The Turlock City Council Meeting on April 24, 2012, brought forth some concern from Council Members regarding a half-cent sales tax initiative to be set before Turlock voters on the November ballot for roadway repair.
The motion on the agenda came from the recent Roads Workshop the City held on April 10, 2012, regarding the conditions of the City’s streets and the current funding levels dedicated to street maintenance.
One of the funding options discussed at the Roads Workshop was that of a half-cent sales tax initiative to provide money to be solely dedicated for road repairs and maintenance, an area that currently receives zero General Fund monies.
Although countywide efforts to pass a similar tax have failed in the past, city officials have been considering asking for the half-cent sales tax that would remain within the City of Turlock.
Many city officials and staff view the half-cent sales tax favorably, as it would allow the City of Turlock to qualify as a ‘self-help’ city to receive additional state and federal funds to dedicate towards the roadway system.
Development Services Director Mike Pitcock reported that such state and federal funds will match dollar for dollar the amount the source dollar pledges to a project, however, the source dollar must be from a transportation tax or fee that qualifies the source for the grant.
City Council Members, although in favor of the tax, shared concern that voters would not view the tax in the same manner, unless there is adequate public education on the benefit of the new tax initiative between now and the November election.
“My concern is that it is almost May and we have a huge education to provide for the community before we put it on the November ballot,” shared Councilwoman Mary Jackson. “You need to be united if you want to pass this,” stated Jackson. “If we go through with this, then we all need to be behind it.”
Turlock City Council Candidate Sergio Alvarado spoke to the council during the public comment period to share his concerns regarding the tax being on the ballot.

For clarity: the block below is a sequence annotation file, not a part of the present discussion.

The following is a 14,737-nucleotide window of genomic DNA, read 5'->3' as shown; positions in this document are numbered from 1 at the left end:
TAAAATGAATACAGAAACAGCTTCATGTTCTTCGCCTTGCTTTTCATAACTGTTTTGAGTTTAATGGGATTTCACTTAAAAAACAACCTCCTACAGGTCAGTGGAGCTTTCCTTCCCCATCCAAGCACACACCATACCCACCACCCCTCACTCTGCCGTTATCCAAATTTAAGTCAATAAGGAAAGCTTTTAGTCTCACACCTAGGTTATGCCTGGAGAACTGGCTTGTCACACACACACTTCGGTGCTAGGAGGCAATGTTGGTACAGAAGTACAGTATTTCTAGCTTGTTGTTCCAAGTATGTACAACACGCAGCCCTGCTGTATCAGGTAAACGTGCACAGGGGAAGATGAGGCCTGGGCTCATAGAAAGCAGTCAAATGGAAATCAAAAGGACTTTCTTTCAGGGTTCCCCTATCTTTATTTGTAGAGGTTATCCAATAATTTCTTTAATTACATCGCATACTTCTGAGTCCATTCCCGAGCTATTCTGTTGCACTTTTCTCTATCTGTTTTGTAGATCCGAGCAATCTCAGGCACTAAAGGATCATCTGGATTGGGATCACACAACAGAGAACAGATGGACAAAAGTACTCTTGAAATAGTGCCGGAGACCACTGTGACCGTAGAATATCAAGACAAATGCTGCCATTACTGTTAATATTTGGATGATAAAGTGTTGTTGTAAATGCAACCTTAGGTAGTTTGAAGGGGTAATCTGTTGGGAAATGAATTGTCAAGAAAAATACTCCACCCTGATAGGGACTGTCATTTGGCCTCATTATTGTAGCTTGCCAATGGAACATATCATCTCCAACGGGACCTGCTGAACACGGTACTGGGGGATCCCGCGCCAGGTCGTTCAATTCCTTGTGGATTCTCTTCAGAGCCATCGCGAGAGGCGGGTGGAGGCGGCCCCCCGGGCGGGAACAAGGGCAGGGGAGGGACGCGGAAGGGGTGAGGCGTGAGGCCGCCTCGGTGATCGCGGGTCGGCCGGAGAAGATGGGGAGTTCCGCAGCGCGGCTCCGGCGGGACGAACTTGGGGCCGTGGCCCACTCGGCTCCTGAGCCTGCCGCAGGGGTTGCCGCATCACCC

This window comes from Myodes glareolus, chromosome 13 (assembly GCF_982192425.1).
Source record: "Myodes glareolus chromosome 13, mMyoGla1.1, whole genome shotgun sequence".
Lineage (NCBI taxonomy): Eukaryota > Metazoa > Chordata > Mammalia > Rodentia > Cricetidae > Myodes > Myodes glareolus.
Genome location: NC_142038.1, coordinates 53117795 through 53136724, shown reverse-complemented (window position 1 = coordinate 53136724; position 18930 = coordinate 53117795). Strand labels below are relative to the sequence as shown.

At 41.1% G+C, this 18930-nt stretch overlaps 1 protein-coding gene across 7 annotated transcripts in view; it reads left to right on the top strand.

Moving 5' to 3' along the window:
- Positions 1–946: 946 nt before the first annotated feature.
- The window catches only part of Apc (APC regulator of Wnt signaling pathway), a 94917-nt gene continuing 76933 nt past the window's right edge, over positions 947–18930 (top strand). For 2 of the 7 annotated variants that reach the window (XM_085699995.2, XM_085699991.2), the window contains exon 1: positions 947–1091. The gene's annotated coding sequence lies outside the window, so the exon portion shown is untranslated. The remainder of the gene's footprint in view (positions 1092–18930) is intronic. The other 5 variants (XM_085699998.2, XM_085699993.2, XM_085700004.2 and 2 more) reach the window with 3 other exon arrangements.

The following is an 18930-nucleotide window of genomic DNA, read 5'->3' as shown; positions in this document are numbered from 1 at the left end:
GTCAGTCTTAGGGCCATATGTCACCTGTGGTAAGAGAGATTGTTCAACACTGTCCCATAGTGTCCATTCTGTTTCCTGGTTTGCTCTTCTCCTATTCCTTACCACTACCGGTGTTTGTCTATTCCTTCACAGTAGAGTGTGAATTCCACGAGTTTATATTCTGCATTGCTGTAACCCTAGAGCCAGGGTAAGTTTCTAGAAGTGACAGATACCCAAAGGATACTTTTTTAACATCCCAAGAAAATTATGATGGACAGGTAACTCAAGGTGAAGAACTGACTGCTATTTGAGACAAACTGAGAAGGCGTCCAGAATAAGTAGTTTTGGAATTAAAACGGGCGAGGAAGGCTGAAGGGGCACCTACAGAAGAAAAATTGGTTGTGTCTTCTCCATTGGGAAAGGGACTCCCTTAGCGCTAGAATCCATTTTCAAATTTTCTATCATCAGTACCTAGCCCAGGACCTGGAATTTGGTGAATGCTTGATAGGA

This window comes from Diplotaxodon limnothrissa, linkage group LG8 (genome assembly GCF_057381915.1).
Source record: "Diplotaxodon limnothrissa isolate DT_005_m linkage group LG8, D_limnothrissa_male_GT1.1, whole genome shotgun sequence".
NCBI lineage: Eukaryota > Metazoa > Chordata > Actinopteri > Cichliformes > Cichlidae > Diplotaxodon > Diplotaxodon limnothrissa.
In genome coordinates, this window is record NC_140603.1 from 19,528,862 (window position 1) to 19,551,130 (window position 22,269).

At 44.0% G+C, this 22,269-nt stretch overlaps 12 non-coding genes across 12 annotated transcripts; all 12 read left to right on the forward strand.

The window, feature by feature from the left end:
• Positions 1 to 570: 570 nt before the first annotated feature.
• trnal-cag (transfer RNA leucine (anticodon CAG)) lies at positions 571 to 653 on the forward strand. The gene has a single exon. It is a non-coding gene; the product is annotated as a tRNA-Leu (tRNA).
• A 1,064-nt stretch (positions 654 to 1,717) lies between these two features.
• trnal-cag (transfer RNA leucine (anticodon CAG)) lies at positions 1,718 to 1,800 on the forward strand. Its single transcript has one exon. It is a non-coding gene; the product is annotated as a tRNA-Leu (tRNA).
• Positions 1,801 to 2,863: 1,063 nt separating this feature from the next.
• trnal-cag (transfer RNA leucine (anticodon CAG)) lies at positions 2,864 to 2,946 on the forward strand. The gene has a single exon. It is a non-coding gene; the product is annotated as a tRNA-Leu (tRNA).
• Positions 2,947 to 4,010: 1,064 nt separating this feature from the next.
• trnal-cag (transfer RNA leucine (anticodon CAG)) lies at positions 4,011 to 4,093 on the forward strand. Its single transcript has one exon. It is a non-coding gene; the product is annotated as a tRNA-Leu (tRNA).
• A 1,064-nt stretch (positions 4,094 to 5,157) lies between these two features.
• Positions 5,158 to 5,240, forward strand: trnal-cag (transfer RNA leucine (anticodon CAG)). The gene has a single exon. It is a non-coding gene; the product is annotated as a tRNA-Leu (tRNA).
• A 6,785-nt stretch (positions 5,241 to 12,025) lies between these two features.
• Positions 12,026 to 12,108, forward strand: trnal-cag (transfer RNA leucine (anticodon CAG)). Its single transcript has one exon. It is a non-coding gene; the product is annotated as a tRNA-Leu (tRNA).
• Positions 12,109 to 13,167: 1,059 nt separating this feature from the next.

“I know that I’m not the only person in this room that doesn’t like new taxes, or increasing taxes,” stated Alvarado. “To go from zero dollars being spent from the General Fund to asking for a half-cent sales tax is crazy.”
“I would support the tax just because I have complained about the roads,” continued Alvarado. “However, I would like to see use of the General Fund.”
Councilman Bill DeHart also showed concern over the voter’s response to a new tax initiative being placed on the November ballot.
“In our general economic climate and general distrust in the government, we’re going to be hard pressed to put something on that ballot that people are going to respond to favorably,” explained DeHart. “We need to be very careful in how we approach the issue.”
DeHart also commented on the importance of a public education effort regarding roadway repair funding before placing it on the ballot.
“Do we need the funds to fix the roads? Absolutely,” stated DeHart. “But what the voters may be telling us is to ‘put your money where your mouth is.’ Obviously we understand that there are dollars that need to be used in a certain way, but that is part of the education process.”
Turlock Mayor John Lazar, however, demonstrated a commitment to getting the measure on the ballot.
“I think we’re going to the voters with a trust issue,” explained Lazar. “It’s something I’m willing to expend political capital for, because at the end of the day, I’m just asking for it to be on the ballot. That way when people ask about the condition of the roads, you can at least say we tried. At least we put it on the ballot, even if it fails. It doesn’t sound like we have much support to go forward, but that’s my opinion.”
Mayor Lazar also expressed the importance of being qualified as a “self-help” city.
“I’m tired of relying on outside sources that don’t follow through,” stated Lazar.
City staff planned on conducting a survey of Turlock citizens to get a better perspective on how well the half-cent sales tax initiative would do on the November ballot, however, the official survey cost ranged anywhere between $10,000-$20,000.
“I’m curious to hear what the people of Turlock have to say about the roads and the half-cent sales tax,” stated Councilwoman Mary Jackson. “I want to support a study, but I don’t want to spend an atrocious amount of money on it.”
The City Council Members agreed to contact California State University Stanislaus to see if a less expensive survey could be conducted through the institution.
The Council made a unanimous vote to readdress the issue when a true cost of a survey could be presented, including the possibility of a less expensive survey through the university.
The issue is expected to be readdressed on the May 22nd City Council meeting.